“Family knows best” is an old adage familiar to us all, dismissed by some, but never without value – and for Nkosazana and Lukman this motto couldn’t hold more truth. Upon meeting Lukman, Nkosazana’s mother knew that he would make a fine partner for some lucky girl. Friends with him on Facebook, the proud parents posted images of Nkosazana’s graduation, and Lukman, upon seeing those pictures fell in love at first sight…
Continue reading all about Nkosazana and Lukman’s love story, romantic proposal, and experiences in their intimate Trinidadian and Nigerian inspired wedding in Houston.
Bride & Groom: Nkosazana & Lukman
Occupations: Special Eduation Administrator & Studio Artist/Creative Director of Fakeye Yoruba Art (6th Generation)
Wedding date: March 10, 2018
Wedding location: Venue at Memorial – Houston, TX
Tell us how you met and all about the proposal. My parents had met Lukman a few years prior due to his art. My mother, upon meeting him said he was such a nice guy and would make a nice boyfriend. When Facebook came out, he reconnected with my parents and would check in from time to time. When I graduated from high school, my mother posted my graduation party photos. She said that after she posted those pics, Lukman began to actively contact her and my dad, ALL THE TIME. My parents could not understand the upsurge in his communication, until one day he asked my mother, “So the girl in the red dress is your daughter?” Mom said that was the “AH-HA!” moment, as to why he was being so nice and communicating more often.
When my mother suggested him for me, I had a fit and told her I had ZERO interest! I went away to college and began to date a guy that my parents could not stand. This guy eventually turned out to be exactly as my mother has predicted. Brokenhearted, I traveled home for the weekend. When mom saw my puffy eyes and swollen face, she inquired as to what had happened. When I told her of this guy’s betrayal, she hugged and comforted me, while secretly celebrating behind my back!.
It was on this same day that Lukman happened to call, Miss Big Mouth Mom, told him I was home for the weekend and in my room, doing nothing, and that he should text me. He did and the rest is history!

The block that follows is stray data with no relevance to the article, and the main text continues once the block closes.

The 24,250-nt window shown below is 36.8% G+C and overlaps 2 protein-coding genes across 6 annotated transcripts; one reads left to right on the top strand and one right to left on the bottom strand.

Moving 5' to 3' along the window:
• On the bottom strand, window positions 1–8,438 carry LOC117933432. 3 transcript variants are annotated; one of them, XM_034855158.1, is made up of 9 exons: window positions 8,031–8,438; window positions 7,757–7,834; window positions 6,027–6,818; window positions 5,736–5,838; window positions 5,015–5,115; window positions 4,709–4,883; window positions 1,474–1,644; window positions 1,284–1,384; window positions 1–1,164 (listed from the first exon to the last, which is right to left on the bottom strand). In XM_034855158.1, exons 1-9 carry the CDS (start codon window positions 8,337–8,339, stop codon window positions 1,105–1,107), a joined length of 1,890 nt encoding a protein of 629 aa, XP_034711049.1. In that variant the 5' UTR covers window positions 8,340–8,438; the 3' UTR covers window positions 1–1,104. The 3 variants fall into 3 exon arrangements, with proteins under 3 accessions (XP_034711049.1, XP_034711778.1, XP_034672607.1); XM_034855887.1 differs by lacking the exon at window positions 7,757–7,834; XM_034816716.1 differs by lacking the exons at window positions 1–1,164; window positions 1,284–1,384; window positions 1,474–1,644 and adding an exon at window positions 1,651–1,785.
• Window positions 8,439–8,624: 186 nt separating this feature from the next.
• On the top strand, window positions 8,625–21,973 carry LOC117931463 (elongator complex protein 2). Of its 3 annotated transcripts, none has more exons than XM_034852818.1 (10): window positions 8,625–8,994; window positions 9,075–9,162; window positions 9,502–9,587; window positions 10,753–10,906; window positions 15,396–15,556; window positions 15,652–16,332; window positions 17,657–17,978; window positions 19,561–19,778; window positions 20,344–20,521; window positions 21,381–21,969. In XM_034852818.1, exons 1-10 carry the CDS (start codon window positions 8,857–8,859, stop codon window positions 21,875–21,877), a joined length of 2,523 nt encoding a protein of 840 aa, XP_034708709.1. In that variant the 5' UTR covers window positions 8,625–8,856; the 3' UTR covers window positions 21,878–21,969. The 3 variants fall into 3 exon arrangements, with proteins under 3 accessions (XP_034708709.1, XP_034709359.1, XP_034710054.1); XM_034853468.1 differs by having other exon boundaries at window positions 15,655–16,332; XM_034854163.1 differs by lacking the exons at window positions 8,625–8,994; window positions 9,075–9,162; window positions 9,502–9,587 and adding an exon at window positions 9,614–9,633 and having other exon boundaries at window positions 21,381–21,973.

During this time, he was teaching art and had an exhibit showing at a university in Brazil. Since childhood, I have been a huge lover of the arts, especially visual arts. Lukman called my father and asked permission for me to visit him in Brazil so he could show me the art scene there. My father granted permission and off to Brazil I went. It was a whirlwind trip, full of the best of Brazilian art, home cooked Nigerian food by Lukman, and lazy days at Copacabana Beach.
When it was time for me to leave, I realized I loved this man, and did not want to be apart from him. I knew he liked me, but did not realize he felt the same. A few months later, after a lot of whatsapp’ing and facetime’ing, Lukman called my dad, again, but the call had nothing to do with seeing art. It was all about “hand in marriage” and “getting blessings.”
Dad gave his blessings, failing to tell me anything. He just told me that Lukman called and wanted to know if I could return for a second trip to Brazil. Off I went, completely clueless that a proposal was waiting for me.
I had always wanted to see the Cristo Redentor statue. On a star lit, Brazilian night, we made our way to the top … and it was there, on that hill, that Lukman popped the question! I was hot, sweaty, thirsty, and so shocked – I am surprised I did not roll down the hill! I said, “YES!”… and here we are today as man and wife!
How did you know they were “the one”? He is a very laid back, soft spoken, kind hearted, devout Muslim guy, much like my father. The day he looked me in my eye and said, “Nko, If you give me a chance I will take care of you for the rest of your life. You will never have to worry about anything. Just give me a chance and I’ll keep my promise forever.”
That may not seem like a lot to some people, but for a guy who doesn’t talk much, that was a Shakespearean monologue! My heart opened because I knew he was not playing around, and I knew this was my life partner.